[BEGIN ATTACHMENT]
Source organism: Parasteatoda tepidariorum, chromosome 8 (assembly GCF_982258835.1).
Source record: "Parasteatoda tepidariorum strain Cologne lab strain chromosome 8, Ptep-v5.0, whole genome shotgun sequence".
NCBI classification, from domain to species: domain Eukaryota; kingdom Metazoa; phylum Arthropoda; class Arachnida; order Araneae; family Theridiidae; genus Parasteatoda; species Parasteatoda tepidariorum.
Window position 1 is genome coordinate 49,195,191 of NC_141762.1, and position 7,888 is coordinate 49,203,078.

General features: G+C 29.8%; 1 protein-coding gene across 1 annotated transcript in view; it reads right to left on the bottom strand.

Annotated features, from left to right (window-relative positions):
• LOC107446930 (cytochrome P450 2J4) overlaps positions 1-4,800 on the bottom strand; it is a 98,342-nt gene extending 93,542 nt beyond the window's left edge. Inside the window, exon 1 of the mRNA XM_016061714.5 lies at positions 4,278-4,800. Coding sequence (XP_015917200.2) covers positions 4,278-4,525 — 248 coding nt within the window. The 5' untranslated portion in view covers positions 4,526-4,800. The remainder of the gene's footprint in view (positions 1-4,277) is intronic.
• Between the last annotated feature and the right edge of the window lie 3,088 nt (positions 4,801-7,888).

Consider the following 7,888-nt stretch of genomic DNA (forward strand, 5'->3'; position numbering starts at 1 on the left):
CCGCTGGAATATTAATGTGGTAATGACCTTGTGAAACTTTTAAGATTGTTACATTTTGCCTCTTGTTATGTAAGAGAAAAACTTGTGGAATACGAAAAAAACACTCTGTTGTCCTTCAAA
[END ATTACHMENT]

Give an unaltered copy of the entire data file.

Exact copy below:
Source organism: Parasteatoda tepidariorum, chromosome 8 (assembly GCF_982258835.1).
Source record: "Parasteatoda tepidariorum strain Cologne lab strain chromosome 8, Ptep-v5.0, whole genome shotgun sequence".
NCBI classification, from domain to species: domain Eukaryota; kingdom Metazoa; phylum Arthropoda; class Arachnida; order Araneae; family Theridiidae; genus Parasteatoda; species Parasteatoda tepidariorum.
Window position 1 is genome coordinate 49,195,191 of NC_141762.1, and position 7,888 is coordinate 49,203,078.

General features: G+C 29.8%; 1 protein-coding gene across 1 annotated transcript in view; it reads right to left on the bottom strand.

Annotated features, from left to right (window-relative positions):
• LOC107446930 (cytochrome P450 2J4) overlaps positions 1-4,800 on the bottom strand; it is a 98,342-nt gene extending 93,542 nt beyond the window's left edge. Inside the window, exon 1 of the mRNA XM_016061714.5 lies at positions 4,278-4,800. Coding sequence (XP_015917200.2) covers positions 4,278-4,525 — 248 coding nt within the window. The 5' untranslated portion in view covers positions 4,526-4,800. The remainder of the gene's footprint in view (positions 1-4,277) is intronic.
• Between the last annotated feature and the right edge of the window lie 3,088 nt (positions 4,801-7,888).

Consider the following 7,888-nt stretch of genomic DNA (forward strand, 5'->3'; position numbering starts at 1 on the left):
CCGCTGGAATATTAATGTGGTAATGACCTTGTGAAACTTTTAAGATTGTTACATTTTGCCTCTTGTTATGTAAGAGAAAAACTTGTGGAATACGAAAAAAACACTCTGTTGTCCTTCAAA